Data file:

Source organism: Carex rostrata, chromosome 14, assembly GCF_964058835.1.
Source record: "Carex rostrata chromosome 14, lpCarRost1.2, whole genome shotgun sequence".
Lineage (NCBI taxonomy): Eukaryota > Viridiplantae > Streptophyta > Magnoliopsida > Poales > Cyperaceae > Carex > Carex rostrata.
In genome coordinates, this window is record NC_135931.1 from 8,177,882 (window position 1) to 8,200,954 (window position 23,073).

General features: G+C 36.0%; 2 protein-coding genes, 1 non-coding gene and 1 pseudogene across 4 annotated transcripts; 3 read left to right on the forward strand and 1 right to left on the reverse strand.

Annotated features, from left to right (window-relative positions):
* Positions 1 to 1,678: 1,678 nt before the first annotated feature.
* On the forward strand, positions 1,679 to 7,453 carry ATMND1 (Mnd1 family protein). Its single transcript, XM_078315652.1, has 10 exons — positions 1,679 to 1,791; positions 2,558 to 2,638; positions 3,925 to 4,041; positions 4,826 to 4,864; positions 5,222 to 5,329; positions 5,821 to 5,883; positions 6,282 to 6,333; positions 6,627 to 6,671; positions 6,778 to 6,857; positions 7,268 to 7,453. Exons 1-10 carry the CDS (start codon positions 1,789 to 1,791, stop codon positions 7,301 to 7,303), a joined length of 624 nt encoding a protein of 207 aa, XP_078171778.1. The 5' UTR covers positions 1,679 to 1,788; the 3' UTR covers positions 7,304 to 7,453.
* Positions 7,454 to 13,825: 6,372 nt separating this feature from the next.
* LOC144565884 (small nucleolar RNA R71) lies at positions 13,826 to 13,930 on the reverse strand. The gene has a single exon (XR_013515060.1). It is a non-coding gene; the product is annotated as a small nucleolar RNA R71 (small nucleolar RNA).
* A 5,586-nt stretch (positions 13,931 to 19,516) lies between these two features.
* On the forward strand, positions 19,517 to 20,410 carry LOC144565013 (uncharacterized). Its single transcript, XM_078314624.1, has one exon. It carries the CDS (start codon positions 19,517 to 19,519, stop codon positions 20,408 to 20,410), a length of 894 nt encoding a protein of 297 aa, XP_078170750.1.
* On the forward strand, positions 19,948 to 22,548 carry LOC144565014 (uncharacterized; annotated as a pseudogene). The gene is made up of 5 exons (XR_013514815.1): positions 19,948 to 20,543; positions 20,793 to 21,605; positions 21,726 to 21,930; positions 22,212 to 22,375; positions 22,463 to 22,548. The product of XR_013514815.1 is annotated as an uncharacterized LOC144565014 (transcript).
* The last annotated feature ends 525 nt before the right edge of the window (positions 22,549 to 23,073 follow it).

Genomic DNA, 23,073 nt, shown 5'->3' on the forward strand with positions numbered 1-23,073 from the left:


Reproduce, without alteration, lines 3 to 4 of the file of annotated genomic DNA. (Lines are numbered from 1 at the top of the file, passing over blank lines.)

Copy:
Lineage (NCBI taxonomy): Eukaryota > Viridiplantae > Streptophyta > Magnoliopsida > Poales > Cyperaceae > Carex > Carex rostrata.
In genome coordinates, this window is record NC_135931.1 from 8,177,882 (window position 1) to 8,200,954 (window position 23,073).